Gwadar ( Balochi:گوادر ), (Gwadur) is a planned free trade port city on the southwestern warm water Arabian Sea coastline of Pakistan in Balochistan province. It is the district headquarters of Gwadar District and, in 2011, was designated the winter capital of Balochistan province.[2] Gwadar has a population of approximately 85,000. It is about 533 km from Karachi and 120 km from the Iranian border. Gwadar Port is located at the mouth of the Persian Gulf, just outside the Strait of Hormuz, near the key shipping routes in and out of the Persian Gulf. Gwadar Port is a strategic warm-water deep-sea port developed jointly by the Government of Pakistan and the Government of China at a cost of USD $248 million and officially opened by the President of Pakistan on 20 March 2007.[3]


Gwadar is one of the few planned cities in Pakistan (others being Faisalabad, Jauharabad, and Islamabad), which have been developed from scratch under an urban master plan. Before its development as a port city, the town was a fishing village. A master plan for the development of Gwadar City with land zoning and internal infrastructure networks was approved by the Government of Pakistan in 2003. The Gwadar Development Authority (GDA) is charged with the execution of this master plan. A major part of its current work program is focused on the fast-track construction of roads, other infrastructure and public buildings. The provincial government of Balochistan has started with the development of infrastructure for the industrial parks located east of the city. Related to this rapid development, the population growth rate of Gwadar has accelerated during the past two years. The current population of Gwadar city is estimated at around 85,000 and is expected to reach half a million in about five years.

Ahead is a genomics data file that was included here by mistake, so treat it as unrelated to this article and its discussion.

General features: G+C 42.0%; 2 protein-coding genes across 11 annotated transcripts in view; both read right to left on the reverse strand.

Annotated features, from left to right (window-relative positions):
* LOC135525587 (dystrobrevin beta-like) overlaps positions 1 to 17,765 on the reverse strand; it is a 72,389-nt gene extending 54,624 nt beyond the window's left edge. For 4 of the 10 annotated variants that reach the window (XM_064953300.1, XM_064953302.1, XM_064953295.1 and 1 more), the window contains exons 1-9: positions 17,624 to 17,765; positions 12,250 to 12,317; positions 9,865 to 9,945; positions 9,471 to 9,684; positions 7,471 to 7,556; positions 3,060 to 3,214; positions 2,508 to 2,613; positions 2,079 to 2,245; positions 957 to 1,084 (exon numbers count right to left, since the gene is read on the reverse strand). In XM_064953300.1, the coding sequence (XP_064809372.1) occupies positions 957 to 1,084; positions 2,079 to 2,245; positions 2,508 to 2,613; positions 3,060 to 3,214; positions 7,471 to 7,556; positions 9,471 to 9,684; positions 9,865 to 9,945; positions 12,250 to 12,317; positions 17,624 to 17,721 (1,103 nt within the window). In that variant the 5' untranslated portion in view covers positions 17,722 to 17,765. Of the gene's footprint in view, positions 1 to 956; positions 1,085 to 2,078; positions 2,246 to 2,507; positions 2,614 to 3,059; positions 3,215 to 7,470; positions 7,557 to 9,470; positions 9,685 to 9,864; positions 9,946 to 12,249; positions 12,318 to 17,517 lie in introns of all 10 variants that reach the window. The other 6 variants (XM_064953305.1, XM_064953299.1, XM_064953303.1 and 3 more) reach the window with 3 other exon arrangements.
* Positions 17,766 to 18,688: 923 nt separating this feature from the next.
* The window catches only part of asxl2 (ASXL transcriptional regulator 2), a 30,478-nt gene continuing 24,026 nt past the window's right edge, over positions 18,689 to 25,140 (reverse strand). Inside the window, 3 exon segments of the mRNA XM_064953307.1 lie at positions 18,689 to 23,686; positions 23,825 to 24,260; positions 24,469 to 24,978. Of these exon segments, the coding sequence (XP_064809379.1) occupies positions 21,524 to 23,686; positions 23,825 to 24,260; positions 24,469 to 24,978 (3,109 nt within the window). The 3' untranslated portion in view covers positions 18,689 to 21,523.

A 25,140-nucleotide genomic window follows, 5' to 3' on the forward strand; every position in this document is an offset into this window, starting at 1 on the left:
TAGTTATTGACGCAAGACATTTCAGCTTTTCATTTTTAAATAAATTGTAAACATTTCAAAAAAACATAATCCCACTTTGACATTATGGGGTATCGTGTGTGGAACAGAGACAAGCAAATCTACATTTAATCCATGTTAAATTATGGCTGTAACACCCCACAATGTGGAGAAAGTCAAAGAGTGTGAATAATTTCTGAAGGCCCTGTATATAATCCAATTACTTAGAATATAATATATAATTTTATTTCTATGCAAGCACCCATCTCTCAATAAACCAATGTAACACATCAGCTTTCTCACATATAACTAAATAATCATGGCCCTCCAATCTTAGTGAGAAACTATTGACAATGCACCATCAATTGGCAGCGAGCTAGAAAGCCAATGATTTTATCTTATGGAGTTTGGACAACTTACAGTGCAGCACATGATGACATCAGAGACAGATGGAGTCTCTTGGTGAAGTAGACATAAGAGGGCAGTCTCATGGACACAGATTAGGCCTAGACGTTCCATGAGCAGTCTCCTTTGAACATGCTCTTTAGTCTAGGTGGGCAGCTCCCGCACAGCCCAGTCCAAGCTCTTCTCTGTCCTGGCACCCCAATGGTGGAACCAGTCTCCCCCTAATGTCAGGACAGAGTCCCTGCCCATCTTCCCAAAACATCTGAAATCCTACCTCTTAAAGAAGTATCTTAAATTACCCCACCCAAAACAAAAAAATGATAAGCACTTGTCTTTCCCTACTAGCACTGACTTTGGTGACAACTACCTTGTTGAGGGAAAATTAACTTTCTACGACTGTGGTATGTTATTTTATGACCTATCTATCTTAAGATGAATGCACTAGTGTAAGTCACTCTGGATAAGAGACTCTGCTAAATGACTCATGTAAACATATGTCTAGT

In 2013, Gwadar Port operations were officially handed over to China [4] Under the contract with China, the port will be further developed into a full-scale commercial port, with an initial construction investment of $750 million.[5] The port is said to be strategically important to China because it will enable China to more safely and reliably import oil. Currently, sixty percent of China’s oil must be transported by ship from the Persian Gulf to the only commercial port in China, Shanghai, a distance of more than 16,000 kilometres. The journey takes two to three months, during which time the ships are vulnerable to pirates, bad weather, political rivals and other risks. Using Gwadar port instead will reduce the distance these ships must travel and will also enable oil transfers to be made year-round. [6]